Now consider the Manji. In Buddhist scripture the Manji means "whirlwind", and also represents the Indian Monk Bohidharma, Daruma in Japanese, Ta-Mo in Chinese.
Bohidharma is said to have taught in the famous monastery Shaolin, founded in 495 in the Henan district in the northern province of China. For centuries the Shaolin temple was the center for over 400 varieties of Chinese Boxing. It is understood that here, the word "boxing" has a meaning for many manner of movement, including slow, internal methods like T’ai-Chi (Taiji Quan).
When considering the manji symbol itself, the reverse "swastika" style mon is made up of several elements:
- a vertical axis that represents the connection of Heaven and Earth
- a horizontal axis that represents the connection of Yin and Yang
- four arms connected to these axis to represent movement, the Whirling Force created by the interaction of these elements.
A related symbol to this whirling motion of elements is the Okinawa Tomoe mon.
The Manji symbol, when facing left Omote (front), represents Love and Mercy. when facing right Ura (rear) represents Strength and Intelligence.
The Manji Sai has a long history in China and Okinawa. Taira Shinken studied Sai, from 1934 to 1940 under Mabuni Kenwa’s close supervision in Gunma Prefecture.
Allegedly Taira Shinken is credited with the development and invention of the Manji Sai.
Upon going to a Buddhist Temple to pray for the opening of his new dojo in Gunma Prefecture, Taira saw a large Manji at the Temple and was impressed and thought of its shape and saw that there was a weapon hidden in it's form. He saw no matter which way it was thrown that one of the legs or prongs would stick. Upon his return to his Dojo he quickly laid out preparations for it's development and making. He is also credited for it's technical techniques of thrusting and throwing, and the kata form, "Jigen No Sai".
It is interesting to note, the Kanji that Taira uses for the kata "Jigen No Sai" can be translated as "The Foundation of Love and Compassion". Taira’s choice of kanji may be due to the way the form of the Buddhist Manji symbol faces.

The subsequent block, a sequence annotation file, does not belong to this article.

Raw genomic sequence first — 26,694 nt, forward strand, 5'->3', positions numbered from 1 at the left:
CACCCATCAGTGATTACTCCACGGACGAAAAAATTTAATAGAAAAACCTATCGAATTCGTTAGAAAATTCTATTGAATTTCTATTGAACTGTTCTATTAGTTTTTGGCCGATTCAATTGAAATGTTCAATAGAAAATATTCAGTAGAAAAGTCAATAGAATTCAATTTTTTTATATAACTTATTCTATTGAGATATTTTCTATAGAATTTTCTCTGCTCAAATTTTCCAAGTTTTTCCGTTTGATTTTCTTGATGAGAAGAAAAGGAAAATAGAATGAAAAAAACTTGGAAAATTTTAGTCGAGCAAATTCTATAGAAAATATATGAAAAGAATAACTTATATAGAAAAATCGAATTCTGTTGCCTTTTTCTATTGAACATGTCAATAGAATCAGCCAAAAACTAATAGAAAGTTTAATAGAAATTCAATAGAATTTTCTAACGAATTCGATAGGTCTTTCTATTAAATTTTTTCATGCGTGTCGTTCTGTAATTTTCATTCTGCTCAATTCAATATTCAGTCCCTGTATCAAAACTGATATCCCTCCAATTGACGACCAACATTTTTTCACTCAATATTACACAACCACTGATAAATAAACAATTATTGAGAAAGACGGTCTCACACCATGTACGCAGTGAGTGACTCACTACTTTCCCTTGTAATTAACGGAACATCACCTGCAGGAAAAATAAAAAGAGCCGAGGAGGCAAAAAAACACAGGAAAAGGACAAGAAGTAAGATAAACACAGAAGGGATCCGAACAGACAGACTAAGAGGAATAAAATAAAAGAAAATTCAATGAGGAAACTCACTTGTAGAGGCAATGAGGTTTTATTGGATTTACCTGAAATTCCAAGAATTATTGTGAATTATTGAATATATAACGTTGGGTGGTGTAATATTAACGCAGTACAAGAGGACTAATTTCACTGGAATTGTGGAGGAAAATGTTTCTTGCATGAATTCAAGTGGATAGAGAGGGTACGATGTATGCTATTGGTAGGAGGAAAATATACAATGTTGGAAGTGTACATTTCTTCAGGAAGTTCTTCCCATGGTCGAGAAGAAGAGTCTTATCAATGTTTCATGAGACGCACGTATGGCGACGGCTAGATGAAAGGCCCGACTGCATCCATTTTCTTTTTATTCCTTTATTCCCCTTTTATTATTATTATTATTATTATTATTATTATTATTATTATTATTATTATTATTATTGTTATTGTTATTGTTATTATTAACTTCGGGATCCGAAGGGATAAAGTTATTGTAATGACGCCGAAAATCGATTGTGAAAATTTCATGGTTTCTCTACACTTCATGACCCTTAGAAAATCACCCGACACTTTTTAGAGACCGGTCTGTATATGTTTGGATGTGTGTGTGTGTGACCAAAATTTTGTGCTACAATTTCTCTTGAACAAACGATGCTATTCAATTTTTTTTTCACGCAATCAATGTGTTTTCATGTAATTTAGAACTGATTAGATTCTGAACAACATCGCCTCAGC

Matayoshi Shinko, in his second trip to Manchuria from the demonstration given in Tokyo, went to Shanghai and studied under Kinkoroushi Kingai and learned different Chinese weapons, one which is the "Nunte". The Nunte is the Manji Sai mounted into a Roku Shaku Bo, (or six foot staff). The Form Matayoshi’s style is credited for is just called "Nunte". According to Matayoshi, the name implies "Piercing Hand".
The Mind and Spirit of Weapons Use
What it all comes down to is that most martial arts students who practice weapons only practice what is required by the curriculum of the school or style they are learning, and seldom learn more than the surface of what they see. In each weapon there is a deeper meaning, a hidden devastating power derived from generations of development. Yet there is no way to deny there are Religious, Spiritual, Aesthetic, Ancient beliefs and values that go along with the development and knowledge of the implement.
Understand the context of the time. These are feudal weapons and caring religiously for them kept the warrior or soldier alive on the battle field or in private combat. Today’s modern warrior and soldier might consider his rifle or weapon his life force which can decide his fate.